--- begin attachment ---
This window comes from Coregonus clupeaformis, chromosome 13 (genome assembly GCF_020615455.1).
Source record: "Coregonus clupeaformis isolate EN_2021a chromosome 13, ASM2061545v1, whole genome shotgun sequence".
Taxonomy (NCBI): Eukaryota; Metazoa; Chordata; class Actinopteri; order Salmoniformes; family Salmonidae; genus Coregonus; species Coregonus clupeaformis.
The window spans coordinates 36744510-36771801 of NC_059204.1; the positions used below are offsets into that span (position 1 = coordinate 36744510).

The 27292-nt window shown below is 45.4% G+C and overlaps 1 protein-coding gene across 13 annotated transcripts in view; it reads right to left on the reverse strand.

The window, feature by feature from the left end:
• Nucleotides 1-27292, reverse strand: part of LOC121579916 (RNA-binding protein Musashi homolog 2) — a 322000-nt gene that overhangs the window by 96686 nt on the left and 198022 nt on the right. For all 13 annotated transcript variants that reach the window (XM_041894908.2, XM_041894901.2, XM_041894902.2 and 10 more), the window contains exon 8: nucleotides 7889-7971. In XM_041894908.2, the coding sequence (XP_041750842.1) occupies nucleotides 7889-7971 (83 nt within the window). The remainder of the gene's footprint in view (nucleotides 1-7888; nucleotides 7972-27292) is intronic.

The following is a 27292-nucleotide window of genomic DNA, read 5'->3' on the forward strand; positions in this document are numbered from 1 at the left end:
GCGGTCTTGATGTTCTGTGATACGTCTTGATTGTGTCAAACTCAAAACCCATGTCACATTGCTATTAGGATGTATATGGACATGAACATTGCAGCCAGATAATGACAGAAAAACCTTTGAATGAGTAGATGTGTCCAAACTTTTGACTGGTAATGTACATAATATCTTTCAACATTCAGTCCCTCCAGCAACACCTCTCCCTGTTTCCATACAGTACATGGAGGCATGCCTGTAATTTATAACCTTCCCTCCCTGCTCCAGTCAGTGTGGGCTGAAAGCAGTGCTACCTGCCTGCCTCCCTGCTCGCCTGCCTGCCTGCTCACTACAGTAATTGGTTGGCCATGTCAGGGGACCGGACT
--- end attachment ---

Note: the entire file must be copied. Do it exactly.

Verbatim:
This window comes from Coregonus clupeaformis, chromosome 13 (genome assembly GCF_020615455.1).
Source record: "Coregonus clupeaformis isolate EN_2021a chromosome 13, ASM2061545v1, whole genome shotgun sequence".
Taxonomy (NCBI): Eukaryota; Metazoa; Chordata; class Actinopteri; order Salmoniformes; family Salmonidae; genus Coregonus; species Coregonus clupeaformis.
The window spans coordinates 36744510-36771801 of NC_059204.1; the positions used below are offsets into that span (position 1 = coordinate 36744510).

The 27292-nt window shown below is 45.4% G+C and overlaps 1 protein-coding gene across 13 annotated transcripts in view; it reads right to left on the reverse strand.

The window, feature by feature from the left end:
• Nucleotides 1-27292, reverse strand: part of LOC121579916 (RNA-binding protein Musashi homolog 2) — a 322000-nt gene that overhangs the window by 96686 nt on the left and 198022 nt on the right. For all 13 annotated transcript variants that reach the window (XM_041894908.2, XM_041894901.2, XM_041894902.2 and 10 more), the window contains exon 8: nucleotides 7889-7971. In XM_041894908.2, the coding sequence (XP_041750842.1) occupies nucleotides 7889-7971 (83 nt within the window). The remainder of the gene's footprint in view (nucleotides 1-7888; nucleotides 7972-27292) is intronic.

The following is a 27292-nucleotide window of genomic DNA, read 5'->3' on the forward strand; positions in this document are numbered from 1 at the left end:
GCGGTCTTGATGTTCTGTGATACGTCTTGATTGTGTCAAACTCAAAACCCATGTCACATTGCTATTAGGATGTATATGGACATGAACATTGCAGCCAGATAATGACAGAAAAACCTTTGAATGAGTAGATGTGTCCAAACTTTTGACTGGTAATGTACATAATATCTTTCAACATTCAGTCCCTCCAGCAACACCTCTCCCTGTTTCCATACAGTACATGGAGGCATGCCTGTAATTTATAACCTTCCCTCCCTGCTCCAGTCAGTGTGGGCTGAAAGCAGTGCTACCTGCCTGCCTCCCTGCTCGCCTGCCTGCCTGCTCACTACAGTAATTGGTTGGCCATGTCAGGGGACCGGACT